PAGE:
Reading Anselm: Context and Criticism

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Sunday, 14 March 2010

The most stupid account of Anselm's argument ever?

I must admit that it has never worried me that Anselm refers to the unbeliever as a fool. However, it clearly bothers Richard Dawkins, who thinks it is a 'cheek', and who in a fit of pique (it certainly wasn't a fit of rationality) has chosen to give us his take on Anselm's argument in his book, The God Delusion. Here is Dawkins' account of Anselm's argument.

'Bet you I can prove God exists.'
'Bet you can't.'
'Right then, imagine the most perfect perfect perfect thing possible.'
'Okay, now what?'
'Now, is that perfect perfect perfect thing real? Does it exist?'
'No, it's only in the mind.'
But if it was real it would be even more perfect, because a really really perfect thing would have to be better than a silly old imaginary thing. So I've proved that God exists. Nur Nurny Nur Nur [sic!]. All atheists are fools.'

In the process of writing my book on the Proslogion, I came across hundreds of accounts of Anselm's argument, some more flawed than others, to the most serious and influential of which I tried to respond. Nothing, however, comes close to Dawkins' account in terms of sheer stupidity.

Dawkins is offended aesthetically by Anselm's 'logomachist trickery'. He tells us that he doesn't like Anselm's argument, but is unable to say what, if anything, is actually wrong with it.

Funnily enough Dawkins inserts a footnote in this discussion in which he attacks Antony Flew. It reveals that Dawkins' approach to philosophical matters is that of a gossip columnist, who constantly commits the fallacy of pseudo-refuting description. (A term coined by Flew, as it happens.)

Involved in Dawkins' account is the implication that Anselm was trying to prove that the atheist is a fool. In fact, the description of the fool as an unbeliever in the psalms (13:1 and 52:1) is the trigger for Anselm's search for a rational argument for God, since, if Scripture says that it is foolish (insipiens) to deny God, then this means for Anselm that God's existence must be rationally demonstrable. If that is the case, then through topical analysis he will be able to discover an argument (a middle term) that delivers such a demonstration. Hence, the Proslogion.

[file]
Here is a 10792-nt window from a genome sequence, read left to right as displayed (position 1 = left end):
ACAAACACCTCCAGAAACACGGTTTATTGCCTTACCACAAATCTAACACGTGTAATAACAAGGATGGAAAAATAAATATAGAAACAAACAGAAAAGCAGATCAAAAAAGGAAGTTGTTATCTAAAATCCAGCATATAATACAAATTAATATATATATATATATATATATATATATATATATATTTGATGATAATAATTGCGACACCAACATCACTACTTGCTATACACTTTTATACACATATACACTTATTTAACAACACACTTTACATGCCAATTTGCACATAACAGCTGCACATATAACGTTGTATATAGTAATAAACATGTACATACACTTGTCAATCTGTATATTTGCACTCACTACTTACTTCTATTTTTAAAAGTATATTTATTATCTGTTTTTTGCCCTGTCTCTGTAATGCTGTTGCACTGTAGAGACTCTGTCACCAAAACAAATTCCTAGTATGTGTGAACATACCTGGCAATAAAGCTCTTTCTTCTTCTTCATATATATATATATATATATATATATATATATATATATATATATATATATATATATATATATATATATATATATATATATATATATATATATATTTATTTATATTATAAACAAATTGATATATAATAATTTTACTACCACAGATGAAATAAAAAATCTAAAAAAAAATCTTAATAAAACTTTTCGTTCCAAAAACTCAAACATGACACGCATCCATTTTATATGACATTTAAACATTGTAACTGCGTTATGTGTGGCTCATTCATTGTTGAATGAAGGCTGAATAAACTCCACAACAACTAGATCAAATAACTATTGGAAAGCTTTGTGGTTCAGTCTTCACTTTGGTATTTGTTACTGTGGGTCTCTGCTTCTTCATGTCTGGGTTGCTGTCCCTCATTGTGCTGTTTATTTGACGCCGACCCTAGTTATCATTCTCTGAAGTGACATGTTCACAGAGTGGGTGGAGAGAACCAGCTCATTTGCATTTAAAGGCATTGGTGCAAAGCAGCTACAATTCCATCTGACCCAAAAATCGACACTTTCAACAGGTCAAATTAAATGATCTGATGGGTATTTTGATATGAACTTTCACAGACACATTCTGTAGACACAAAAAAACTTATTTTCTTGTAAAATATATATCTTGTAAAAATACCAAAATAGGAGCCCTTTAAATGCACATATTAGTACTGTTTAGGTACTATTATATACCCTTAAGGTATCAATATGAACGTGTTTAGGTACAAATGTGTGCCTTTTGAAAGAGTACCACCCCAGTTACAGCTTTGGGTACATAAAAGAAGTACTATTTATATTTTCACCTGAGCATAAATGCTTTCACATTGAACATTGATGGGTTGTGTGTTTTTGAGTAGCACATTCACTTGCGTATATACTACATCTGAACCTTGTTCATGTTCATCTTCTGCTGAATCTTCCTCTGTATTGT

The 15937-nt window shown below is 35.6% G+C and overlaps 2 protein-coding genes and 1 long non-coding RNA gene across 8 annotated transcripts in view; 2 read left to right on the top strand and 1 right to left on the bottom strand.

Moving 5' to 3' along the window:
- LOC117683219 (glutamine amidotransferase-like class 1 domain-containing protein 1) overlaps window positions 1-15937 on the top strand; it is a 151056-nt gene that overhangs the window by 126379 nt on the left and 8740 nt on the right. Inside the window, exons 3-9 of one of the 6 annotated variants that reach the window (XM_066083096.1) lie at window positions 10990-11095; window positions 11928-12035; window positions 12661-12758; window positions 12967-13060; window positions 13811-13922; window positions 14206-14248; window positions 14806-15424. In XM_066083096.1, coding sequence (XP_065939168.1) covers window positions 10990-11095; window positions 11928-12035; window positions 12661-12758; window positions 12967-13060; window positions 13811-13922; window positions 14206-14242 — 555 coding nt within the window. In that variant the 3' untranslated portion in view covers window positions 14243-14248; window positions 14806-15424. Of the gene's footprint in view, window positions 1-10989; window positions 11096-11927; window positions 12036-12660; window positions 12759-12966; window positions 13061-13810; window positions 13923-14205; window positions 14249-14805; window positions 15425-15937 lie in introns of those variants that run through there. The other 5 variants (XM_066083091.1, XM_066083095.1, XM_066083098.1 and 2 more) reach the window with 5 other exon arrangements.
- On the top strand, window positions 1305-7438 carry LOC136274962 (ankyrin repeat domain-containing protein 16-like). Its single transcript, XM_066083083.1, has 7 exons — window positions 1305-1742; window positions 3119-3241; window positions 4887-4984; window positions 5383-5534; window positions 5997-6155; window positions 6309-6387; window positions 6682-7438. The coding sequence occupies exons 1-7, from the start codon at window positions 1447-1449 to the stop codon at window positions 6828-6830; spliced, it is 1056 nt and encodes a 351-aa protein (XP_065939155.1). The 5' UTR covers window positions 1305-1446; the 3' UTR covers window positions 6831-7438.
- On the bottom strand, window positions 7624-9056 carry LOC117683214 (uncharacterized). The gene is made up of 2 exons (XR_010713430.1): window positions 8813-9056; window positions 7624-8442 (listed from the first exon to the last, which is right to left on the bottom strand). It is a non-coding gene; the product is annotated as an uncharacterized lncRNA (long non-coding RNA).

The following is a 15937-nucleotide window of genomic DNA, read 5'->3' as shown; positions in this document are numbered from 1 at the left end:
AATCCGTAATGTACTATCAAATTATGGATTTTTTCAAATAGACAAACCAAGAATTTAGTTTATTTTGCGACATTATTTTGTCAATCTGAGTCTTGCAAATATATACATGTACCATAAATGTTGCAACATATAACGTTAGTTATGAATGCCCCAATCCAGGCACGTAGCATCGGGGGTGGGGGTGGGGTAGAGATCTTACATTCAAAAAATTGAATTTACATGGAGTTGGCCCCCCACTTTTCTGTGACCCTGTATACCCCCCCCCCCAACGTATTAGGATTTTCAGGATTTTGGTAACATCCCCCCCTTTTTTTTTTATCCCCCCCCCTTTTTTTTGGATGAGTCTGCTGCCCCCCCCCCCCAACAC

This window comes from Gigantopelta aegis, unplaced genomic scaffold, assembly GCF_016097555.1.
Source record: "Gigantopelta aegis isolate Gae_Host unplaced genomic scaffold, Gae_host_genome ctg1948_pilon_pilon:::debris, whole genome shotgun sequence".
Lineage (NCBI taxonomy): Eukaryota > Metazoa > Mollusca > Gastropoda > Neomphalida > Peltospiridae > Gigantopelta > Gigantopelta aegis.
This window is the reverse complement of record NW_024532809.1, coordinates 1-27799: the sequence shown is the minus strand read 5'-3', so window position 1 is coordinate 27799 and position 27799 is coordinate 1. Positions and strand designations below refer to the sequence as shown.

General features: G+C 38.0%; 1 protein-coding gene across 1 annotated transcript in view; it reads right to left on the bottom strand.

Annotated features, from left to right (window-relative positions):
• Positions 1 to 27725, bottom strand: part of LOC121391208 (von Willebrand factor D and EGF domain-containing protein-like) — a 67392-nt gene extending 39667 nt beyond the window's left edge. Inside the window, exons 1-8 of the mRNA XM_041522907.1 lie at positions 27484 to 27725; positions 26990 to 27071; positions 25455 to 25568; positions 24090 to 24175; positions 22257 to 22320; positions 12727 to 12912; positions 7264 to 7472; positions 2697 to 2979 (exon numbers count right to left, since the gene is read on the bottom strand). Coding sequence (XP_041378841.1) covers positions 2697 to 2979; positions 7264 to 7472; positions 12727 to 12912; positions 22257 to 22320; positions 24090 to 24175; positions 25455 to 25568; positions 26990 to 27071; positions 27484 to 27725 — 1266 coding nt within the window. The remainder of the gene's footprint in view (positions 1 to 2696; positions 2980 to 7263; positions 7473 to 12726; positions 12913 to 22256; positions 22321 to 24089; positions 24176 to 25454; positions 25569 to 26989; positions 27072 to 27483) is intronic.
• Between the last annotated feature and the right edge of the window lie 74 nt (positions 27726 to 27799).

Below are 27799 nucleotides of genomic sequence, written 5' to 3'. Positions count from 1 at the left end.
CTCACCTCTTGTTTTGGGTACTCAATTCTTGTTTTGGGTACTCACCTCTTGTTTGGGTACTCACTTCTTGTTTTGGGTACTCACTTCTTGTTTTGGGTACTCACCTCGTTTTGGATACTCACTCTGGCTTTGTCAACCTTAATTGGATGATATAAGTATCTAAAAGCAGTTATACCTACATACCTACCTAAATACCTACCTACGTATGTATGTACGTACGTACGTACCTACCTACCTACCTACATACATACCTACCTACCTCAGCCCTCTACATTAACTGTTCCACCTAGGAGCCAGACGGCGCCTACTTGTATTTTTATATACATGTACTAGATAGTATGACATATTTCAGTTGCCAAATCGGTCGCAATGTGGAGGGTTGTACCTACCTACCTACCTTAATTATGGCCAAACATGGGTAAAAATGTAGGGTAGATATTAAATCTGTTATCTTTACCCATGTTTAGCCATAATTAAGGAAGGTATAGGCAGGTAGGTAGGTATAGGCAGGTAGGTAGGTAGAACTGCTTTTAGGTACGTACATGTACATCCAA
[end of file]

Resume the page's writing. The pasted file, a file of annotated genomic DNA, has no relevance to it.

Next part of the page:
Gertrude said...

It is telling that Dawkins puts Russell's acceptance of the validity of Anselm's argument down to Russell being 'an exaggeratedly fair-minded atheist, over-eager to be disillusioned if logic seemed to require it', which hardly passes as a refutation.

verboselyme said...

Dawkins, in his book does in fact say what is wrong with the ontological argument. It makes the slippery assumption that "existence" is better than "non-existence" (pg 107, The God Delusion, Paperback edition, 2006).

Ian Logan said...

That's p. 83 in my copy. Dawkins writes: 'Kant identified the trick card up Anselm's sleeve as his slippery assumption that 'existence' is more 'perfect' than non-existence.' Note Dawkins' use of pejorative and rhetorical language to attempt to hoodwink his readers into believing he has established a conclusion. (See what I just did!) What Dawkins says indicates his ignorance of the text he claims to have read. Let's be clear Kant was unacquainted with Anselm's argument and addressed himself to the arguments of Wolff and others. These are distinct arguments from the argument of Anselm. They are what Kant referred to as ontological arguments. Kant himself produced one in Der einzig moegliche Beweisgrund, which he did not address in his Kritik der reinen Vernunft, and which he later stated had not been refuted! I think Dawkins is even more confused, because it is Gassendi rather than Kant who makes this type of objection to Descartes. Kant asserts that existence is not a predicate. Where does Anselm talk of existence as a perfection? He doesn't. He isn't Descartes!

You cannot state what is wrong with an argument without addressing it. It is not sufficient to simply repeat some vague assertion you have read in a book by someone who themselves is not acquainted with the argument and who in fact is addressing a different argument. (I'm being generous here. I think it is extremely unlikely that Dawkins has read the Kritik.)

Dawkins doesn't in fact tell us what is wrong with Anselm's argument, because he clearly does not know what Anselm's argument is.

Eric Matthews said...

Thus, the Dawkilogical argument against the existence of God: Therefore, if that argument which is greater than my thought were only in others' understanding, then that argument which cannot be thought would be greater than can be be thought! But surely this is impossible. Hence, without doubt, something which is greater than my thought cannot exist neither in my understanding nor in reality.

Anonymous said...

I wonder why an atheist zealot as Dawkins never mentioned Gödel's ontological proof.

Ian Logan said...

My guess is that Dawkins would not consider himself qualified to comment on formal logical arguments, since he is no logician. On the other hand, he is no philosopher, yet still feels able to pass judgement on philosophical arguments.

Anonymous said...

Are you serious about this post? It seems like a joke. I'm so confused here.

Ian Logan said...

I'm serious, but Dawkins isn't. If you are confused, why not read my book on Anselm's argument? It might help. Reading Dawkins won't.